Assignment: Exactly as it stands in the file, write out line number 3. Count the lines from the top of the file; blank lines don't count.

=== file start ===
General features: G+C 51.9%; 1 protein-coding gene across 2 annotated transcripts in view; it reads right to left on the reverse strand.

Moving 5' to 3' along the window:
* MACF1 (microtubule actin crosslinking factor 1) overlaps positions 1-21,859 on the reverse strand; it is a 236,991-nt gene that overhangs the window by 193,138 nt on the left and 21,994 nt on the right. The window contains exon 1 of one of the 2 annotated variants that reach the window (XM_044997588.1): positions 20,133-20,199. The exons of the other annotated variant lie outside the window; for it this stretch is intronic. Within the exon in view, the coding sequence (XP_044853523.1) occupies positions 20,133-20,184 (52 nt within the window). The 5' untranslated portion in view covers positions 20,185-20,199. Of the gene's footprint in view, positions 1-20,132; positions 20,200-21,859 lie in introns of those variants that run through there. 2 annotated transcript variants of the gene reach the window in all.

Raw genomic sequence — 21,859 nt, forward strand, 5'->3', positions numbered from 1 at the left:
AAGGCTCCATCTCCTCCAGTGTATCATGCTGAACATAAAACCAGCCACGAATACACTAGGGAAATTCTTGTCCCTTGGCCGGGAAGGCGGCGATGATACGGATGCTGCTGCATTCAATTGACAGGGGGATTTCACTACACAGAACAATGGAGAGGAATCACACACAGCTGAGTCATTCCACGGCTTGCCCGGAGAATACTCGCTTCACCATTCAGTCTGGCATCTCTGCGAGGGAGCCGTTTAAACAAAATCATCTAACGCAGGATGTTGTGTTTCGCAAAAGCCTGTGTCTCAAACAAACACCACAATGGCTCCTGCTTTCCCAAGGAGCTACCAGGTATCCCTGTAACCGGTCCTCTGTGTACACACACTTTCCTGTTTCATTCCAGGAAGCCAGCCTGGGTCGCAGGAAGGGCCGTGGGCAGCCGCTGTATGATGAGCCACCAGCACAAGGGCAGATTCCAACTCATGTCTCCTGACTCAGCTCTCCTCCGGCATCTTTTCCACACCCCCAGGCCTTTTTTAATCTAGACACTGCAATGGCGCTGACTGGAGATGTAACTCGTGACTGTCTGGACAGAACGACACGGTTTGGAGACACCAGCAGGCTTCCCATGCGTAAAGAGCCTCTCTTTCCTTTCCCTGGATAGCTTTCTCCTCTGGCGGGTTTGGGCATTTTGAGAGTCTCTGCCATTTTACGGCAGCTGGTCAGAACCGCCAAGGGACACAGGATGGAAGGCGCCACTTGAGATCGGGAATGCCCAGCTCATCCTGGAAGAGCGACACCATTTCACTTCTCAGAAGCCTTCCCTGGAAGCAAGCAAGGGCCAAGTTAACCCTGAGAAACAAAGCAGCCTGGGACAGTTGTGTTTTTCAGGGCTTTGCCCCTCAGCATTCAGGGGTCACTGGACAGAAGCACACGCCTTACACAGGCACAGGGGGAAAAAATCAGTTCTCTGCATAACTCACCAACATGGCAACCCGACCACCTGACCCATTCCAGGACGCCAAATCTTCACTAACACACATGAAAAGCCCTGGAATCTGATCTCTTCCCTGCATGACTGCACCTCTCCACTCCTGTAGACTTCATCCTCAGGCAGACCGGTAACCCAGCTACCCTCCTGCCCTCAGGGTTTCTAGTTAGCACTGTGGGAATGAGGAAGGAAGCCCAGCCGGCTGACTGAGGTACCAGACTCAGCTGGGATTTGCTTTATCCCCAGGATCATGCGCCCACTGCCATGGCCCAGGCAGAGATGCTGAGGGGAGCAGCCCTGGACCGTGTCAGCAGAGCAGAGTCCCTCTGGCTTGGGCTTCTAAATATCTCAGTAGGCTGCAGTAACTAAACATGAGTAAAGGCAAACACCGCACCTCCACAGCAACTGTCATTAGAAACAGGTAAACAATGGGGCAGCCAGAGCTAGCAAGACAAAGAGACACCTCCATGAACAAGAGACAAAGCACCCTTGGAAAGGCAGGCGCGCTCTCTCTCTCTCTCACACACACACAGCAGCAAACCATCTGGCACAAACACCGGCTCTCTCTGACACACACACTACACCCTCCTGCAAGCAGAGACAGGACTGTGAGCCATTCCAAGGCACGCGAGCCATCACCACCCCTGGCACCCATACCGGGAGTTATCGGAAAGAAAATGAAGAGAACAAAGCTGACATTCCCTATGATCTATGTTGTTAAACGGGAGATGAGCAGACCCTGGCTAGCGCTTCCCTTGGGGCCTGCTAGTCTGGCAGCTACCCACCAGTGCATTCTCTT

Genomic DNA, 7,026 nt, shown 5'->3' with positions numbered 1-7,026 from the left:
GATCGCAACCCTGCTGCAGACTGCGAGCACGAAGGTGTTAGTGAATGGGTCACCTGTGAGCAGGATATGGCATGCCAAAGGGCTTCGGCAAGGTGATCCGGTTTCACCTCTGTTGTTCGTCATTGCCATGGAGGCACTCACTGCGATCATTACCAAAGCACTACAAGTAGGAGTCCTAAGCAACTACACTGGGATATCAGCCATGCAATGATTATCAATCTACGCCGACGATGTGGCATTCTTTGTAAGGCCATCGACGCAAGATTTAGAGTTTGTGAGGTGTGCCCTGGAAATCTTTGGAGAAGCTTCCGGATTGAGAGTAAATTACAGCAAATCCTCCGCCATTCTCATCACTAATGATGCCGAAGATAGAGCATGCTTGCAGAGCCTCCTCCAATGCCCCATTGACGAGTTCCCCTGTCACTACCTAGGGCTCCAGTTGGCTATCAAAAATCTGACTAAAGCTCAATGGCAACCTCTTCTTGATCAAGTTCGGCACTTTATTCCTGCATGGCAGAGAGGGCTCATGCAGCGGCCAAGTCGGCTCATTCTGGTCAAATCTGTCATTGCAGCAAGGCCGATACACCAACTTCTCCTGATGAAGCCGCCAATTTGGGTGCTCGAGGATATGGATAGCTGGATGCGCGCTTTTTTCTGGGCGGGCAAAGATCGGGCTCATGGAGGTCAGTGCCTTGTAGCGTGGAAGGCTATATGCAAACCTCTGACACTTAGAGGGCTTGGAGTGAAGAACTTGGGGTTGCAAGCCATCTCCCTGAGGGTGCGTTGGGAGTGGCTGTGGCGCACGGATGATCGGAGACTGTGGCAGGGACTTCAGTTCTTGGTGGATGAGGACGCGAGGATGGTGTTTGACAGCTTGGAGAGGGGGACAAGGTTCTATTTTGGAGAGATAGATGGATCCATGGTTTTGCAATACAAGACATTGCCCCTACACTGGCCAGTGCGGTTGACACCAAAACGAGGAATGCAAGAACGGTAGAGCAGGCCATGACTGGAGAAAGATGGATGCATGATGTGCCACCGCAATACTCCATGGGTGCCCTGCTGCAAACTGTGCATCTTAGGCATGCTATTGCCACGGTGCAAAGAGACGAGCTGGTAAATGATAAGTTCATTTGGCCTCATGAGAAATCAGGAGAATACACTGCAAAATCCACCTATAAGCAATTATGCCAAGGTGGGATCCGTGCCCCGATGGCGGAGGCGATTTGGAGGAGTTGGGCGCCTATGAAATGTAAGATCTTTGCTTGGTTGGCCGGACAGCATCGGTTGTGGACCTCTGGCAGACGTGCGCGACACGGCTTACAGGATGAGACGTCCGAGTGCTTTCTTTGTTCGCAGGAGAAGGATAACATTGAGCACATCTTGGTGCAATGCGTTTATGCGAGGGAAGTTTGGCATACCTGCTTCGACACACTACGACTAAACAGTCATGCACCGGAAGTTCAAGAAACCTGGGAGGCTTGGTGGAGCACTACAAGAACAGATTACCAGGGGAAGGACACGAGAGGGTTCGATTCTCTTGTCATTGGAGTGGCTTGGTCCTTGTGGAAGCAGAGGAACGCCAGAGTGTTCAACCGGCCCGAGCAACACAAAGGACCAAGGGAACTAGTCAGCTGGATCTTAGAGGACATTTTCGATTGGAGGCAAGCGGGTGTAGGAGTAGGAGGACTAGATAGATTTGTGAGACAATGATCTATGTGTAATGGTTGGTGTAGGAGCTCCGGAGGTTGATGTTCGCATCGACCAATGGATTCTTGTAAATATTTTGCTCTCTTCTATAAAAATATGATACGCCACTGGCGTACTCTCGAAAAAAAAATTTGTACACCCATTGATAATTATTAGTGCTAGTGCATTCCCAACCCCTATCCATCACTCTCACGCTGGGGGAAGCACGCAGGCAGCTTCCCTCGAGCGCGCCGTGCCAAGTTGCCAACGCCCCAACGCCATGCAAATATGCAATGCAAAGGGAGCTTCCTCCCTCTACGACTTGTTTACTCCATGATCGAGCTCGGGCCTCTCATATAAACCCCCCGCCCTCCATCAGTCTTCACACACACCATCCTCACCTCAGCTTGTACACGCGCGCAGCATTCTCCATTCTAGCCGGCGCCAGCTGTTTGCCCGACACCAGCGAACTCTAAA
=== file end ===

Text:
* MACF1 (microtubule actin crosslinking factor 1) overlaps positions 1-21,859 on the reverse strand; it is a 236,991-nt gene that overhangs the window by 193,138 nt on the left and 21,994 nt on the right. The window contains exon 1 of one of the 2 annotated variants that reach the window (XM_044997588.1): positions 20,133-20,199. The exons of the other annotated variant lie outside the window; for it this stretch is intronic. Within the exon in view, the coding sequence (XP_044853523.1) occupies positions 20,133-20,184 (52 nt within the window). The 5' untranslated portion in view covers positions 20,185-20,199. Of the gene's footprint in view, positions 1-20,132; positions 20,200-21,859 lie in introns of those variants that run through there. 2 annotated transcript variants of the gene reach the window in all.